Pro*fes"sion(?), n. [F., fr. L. professio. See Profess, v.] 1. The act of professing or claiming; open declaration; public avowal or acknowledgment; as, professions of friendship; a profession of faith.
A solemn vow, promise, and profession.Bk. of Com. Prayer.
2. That which one professed; a declaration; an avowal; a claim; as, his
professions are insincere.
The Indians quickly perceive the coincidence or the contradiction between professions and conduct.J. Morse.
3. That of which one professed knowledge; the occupation, if not mechanical, agricultural, or the like, to which one devotes one's self; the business which one professes to understand, and to follow for subsistence; calling; vocation; employment; as, the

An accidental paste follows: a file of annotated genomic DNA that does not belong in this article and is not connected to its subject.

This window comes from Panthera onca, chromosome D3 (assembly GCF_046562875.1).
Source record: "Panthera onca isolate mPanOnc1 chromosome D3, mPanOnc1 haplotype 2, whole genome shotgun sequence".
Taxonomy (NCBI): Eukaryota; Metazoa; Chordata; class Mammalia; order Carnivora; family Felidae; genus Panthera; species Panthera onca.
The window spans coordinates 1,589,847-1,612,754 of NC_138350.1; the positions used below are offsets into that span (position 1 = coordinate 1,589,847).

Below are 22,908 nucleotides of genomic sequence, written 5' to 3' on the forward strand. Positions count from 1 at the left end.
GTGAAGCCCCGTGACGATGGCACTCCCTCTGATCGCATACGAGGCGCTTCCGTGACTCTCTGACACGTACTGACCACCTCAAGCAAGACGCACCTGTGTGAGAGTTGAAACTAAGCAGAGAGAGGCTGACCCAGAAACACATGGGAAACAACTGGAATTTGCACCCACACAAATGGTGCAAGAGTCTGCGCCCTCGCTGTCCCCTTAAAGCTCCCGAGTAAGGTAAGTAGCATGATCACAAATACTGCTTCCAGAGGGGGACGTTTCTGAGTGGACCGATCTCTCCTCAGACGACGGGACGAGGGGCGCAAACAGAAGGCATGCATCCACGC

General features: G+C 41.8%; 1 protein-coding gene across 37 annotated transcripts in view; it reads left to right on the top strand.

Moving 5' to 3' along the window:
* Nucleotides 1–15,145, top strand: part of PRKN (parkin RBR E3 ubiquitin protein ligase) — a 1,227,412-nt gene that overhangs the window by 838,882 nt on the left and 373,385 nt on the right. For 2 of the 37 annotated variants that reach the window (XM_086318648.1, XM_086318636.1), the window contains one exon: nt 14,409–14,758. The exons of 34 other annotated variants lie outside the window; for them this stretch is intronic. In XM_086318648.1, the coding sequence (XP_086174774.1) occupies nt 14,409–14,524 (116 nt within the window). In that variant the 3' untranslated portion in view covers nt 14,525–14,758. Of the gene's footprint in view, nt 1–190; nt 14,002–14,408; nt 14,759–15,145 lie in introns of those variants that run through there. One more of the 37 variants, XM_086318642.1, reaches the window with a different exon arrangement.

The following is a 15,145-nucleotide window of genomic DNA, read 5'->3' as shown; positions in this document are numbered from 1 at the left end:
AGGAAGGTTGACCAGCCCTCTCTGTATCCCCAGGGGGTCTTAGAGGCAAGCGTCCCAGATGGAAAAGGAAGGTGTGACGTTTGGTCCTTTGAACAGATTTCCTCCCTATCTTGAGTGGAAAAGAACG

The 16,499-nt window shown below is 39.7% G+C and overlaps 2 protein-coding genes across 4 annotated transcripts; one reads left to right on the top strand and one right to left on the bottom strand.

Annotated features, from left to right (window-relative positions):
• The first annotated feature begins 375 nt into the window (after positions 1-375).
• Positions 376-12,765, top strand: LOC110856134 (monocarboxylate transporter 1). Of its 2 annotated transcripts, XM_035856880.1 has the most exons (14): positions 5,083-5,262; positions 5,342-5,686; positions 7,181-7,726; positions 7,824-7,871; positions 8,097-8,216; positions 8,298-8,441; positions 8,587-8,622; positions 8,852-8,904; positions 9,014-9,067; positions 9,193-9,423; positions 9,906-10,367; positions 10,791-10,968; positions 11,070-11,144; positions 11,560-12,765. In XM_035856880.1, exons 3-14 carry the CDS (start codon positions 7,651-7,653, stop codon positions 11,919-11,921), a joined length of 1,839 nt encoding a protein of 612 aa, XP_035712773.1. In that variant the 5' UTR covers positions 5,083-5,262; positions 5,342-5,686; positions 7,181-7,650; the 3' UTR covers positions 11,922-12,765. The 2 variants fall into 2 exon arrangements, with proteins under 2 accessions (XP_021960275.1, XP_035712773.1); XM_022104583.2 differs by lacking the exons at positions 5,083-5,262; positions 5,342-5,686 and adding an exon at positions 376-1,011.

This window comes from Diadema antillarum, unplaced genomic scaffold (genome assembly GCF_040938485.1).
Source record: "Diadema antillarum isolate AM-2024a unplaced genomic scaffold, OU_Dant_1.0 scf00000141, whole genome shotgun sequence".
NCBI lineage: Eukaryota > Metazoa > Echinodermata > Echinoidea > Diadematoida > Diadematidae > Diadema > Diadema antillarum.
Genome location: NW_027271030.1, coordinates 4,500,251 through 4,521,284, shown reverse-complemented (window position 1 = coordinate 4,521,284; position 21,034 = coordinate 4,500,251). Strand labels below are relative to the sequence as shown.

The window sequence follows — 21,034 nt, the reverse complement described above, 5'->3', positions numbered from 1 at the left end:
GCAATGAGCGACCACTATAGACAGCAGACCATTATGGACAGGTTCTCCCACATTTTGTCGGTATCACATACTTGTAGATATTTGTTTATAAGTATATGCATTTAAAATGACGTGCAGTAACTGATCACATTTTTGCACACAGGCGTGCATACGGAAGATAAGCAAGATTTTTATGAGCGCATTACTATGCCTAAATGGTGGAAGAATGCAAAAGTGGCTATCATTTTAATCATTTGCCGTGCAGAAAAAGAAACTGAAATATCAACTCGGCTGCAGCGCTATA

profession of arms; the
profession of a clergyman, lawyer, or physician; the
profession of lecturer on chemistry.
Hi tried five or six professions in turn.Macaulay.
The three professions, or learned professions, are, especially, theology, law, and medicine.
4. The collective body of persons engaged in a calling; as, the
profession distrust him.
(Eccl. Law.) The act of entering, or becoming a member of, a religious order.
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Fri 03rd July 2020